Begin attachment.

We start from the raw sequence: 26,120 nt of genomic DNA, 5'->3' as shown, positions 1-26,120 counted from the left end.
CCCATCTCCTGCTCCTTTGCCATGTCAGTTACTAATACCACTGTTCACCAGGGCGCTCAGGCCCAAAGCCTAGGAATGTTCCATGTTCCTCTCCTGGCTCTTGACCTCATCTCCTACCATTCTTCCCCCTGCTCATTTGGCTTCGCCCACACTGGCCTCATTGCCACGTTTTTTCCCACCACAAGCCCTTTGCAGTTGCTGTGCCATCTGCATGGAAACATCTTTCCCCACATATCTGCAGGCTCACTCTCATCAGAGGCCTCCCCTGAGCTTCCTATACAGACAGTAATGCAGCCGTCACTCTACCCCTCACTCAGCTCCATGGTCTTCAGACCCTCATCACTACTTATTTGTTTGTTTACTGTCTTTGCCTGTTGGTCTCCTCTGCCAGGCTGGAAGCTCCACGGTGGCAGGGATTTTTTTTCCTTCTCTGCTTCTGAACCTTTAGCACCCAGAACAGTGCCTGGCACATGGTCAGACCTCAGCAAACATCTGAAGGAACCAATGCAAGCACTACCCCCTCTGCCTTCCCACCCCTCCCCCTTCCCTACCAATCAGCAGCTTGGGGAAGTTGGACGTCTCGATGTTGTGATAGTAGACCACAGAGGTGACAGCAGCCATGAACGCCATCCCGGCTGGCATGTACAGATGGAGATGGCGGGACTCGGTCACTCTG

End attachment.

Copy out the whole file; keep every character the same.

We start from the raw sequence: 26,120 nt of genomic DNA, 5'->3' as shown, positions 1-26,120 counted from the left end.
CCCATCTCCTGCTCCTTTGCCATGTCAGTTACTAATACCACTGTTCACCAGGGCGCTCAGGCCCAAAGCCTAGGAATGTTCCATGTTCCTCTCCTGGCTCTTGACCTCATCTCCTACCATTCTTCCCCCTGCTCATTTGGCTTCGCCCACACTGGCCTCATTGCCACGTTTTTTCCCACCACAAGCCCTTTGCAGTTGCTGTGCCATCTGCATGGAAACATCTTTCCCCACATATCTGCAGGCTCACTCTCATCAGAGGCCTCCCCTGAGCTTCCTATACAGACAGTAATGCAGCCGTCACTCTACCCCTCACTCAGCTCCATGGTCTTCAGACCCTCATCACTACTTATTTGTTTGTTTACTGTCTTTGCCTGTTGGTCTCCTCTGCCAGGCTGGAAGCTCCACGGTGGCAGGGATTTTTTTTCCTTCTCTGCTTCTGAACCTTTAGCACCCAGAACAGTGCCTGGCACATGGTCAGACCTCAGCAAACATCTGAAGGAACCAATGCAAGCACTACCCCCTCTGCCTTCCCACCCCTCCCCCTTCCCTACCAATCAGCAGCTTGGGGAAGTTGGACGTCTCGATGTTGTGATAGTAGACCACAGAGGTGACAGCAGCCATGAACGCCATCCCGGCTGGCATGTACAGATGGAGATGGCGGGACTCGGTCACTCTG